Organisations waste €9.6bn on unused software annually, finds Sage study

Confidence misplaced about accuracyEuropean businesses are throwing away billions of Euros worth of technology investment every year by failing to fully utilise their business software, according to new research from Sage.
The survey, which polled 600 IT decision makers from across the EU, showed that on average each of the 222,628 European mid-sized business were wasting €43,138 a year, or a staggering €9.6 billion annually. In fact, 88% of firms fail to completely utilise their investments in business software.

Reasons for under deployment of business software varied between countries, with Germany blaming duplication with other software (35%) while just over a quarter (26%) of UK respondents put under-use down to lack of customer demand. Lack of business need for all features (36%) and a dearth of user training (25%) were the most common reasons given by countries on average.

“This survey should serve as a huge wake-up call to businesses across Europe which are
spending billions of Euros on business software that is under-utilised,” said Christophe
Letellier, CEO, Sage Mid-Market. “Business software should be a key part of any mid-market
strategy to grow forward, but at the moment there is a disconnect between the solutions
purchased and the business need. Decision makers aren’t listening to their users enough,
meaning they are trying to find one-size-fits-all solutions instead of bespoke, user-centric
products. Mid-market businesses need to think user-centric, and understand how employees
will make the best use of the organisation’s investment.”

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Business efficiency is the key challenge that needs to be addressed by software, with 63% of respondents choosing it as the core business need. Interestingly, software is only seen by
around a third (35%) of countries as the route to business growth.

IT decision makers are increasingly influenced by users, with many features from the
consumerisation of IT beginning to make the jump into business software. For example, social media emerged as a high-growth area, with 64% of businesses indicating social functionality was quite or very important.

Cloud continues to dominate the IT agenda, with 76% of businesses are considering investing in cloud-based business software in future. It does vary on a country to country basis though, with 92% of Portuguese businesses planning to do so compared to 68% of French businesses.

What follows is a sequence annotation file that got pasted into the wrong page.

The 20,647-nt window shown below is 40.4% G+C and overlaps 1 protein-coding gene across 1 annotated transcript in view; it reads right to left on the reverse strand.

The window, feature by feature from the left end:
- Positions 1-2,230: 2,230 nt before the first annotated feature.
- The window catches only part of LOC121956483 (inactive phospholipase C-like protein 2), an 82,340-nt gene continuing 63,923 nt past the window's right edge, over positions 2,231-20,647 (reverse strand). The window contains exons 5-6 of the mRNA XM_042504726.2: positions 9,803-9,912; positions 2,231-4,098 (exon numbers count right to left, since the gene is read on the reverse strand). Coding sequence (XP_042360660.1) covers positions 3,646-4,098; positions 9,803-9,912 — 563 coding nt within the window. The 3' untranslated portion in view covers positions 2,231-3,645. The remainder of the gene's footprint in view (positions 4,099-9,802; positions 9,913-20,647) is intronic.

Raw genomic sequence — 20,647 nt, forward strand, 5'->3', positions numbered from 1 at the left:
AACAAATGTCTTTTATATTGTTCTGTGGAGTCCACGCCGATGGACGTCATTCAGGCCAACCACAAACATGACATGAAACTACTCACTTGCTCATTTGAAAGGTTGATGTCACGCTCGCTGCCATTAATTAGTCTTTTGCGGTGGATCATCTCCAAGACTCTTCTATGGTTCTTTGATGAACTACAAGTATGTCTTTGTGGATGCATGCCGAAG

Encouragingly, the success of business software deployment is measured by all European
countries, with service availability and business impact the two most common metrics. Worryingly, however, more than a tenth (12%) of German companies claimed not to measure the success of a technology deployment at all.

Klaus-Michael Vogelberg, Group CTO, Sage said: “What these shocking survey results highlight is the continued rise of trends like social ERP which are driving change throughout the business community. Companies need to be asking themselves how social media and other consumer trends are effecting their users, and their customers. If business efficiency is their goal, they need solutions that have mobility and accessibility baked into their core, meaning the solution will be as useful tomorrow as it is today.”

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Other key findings include:
• Almost half (43%) of European businesses update their software every 3-5 years. Nearly half of French companies update their software every 1-3 years (47%), where as little more than a quarter of German (27%) and Belgium (26%) companies do
• Improving efficiency is one of the two key business priority over the next year, particularly for the UK (61%)
• Ease of use orientated features such as functionality, accessibility and ease of deployment are of greater concern for German and Portuguese companies. In contrast, the UK is heavily driven by cost (69%) which is the primary reason for countries overall at 53%
• The outlook for software spend looks bleak, with half (49%) of European businesses expecting to spend less than last year. Germany is the most optimistic with 19% expecting an increase.

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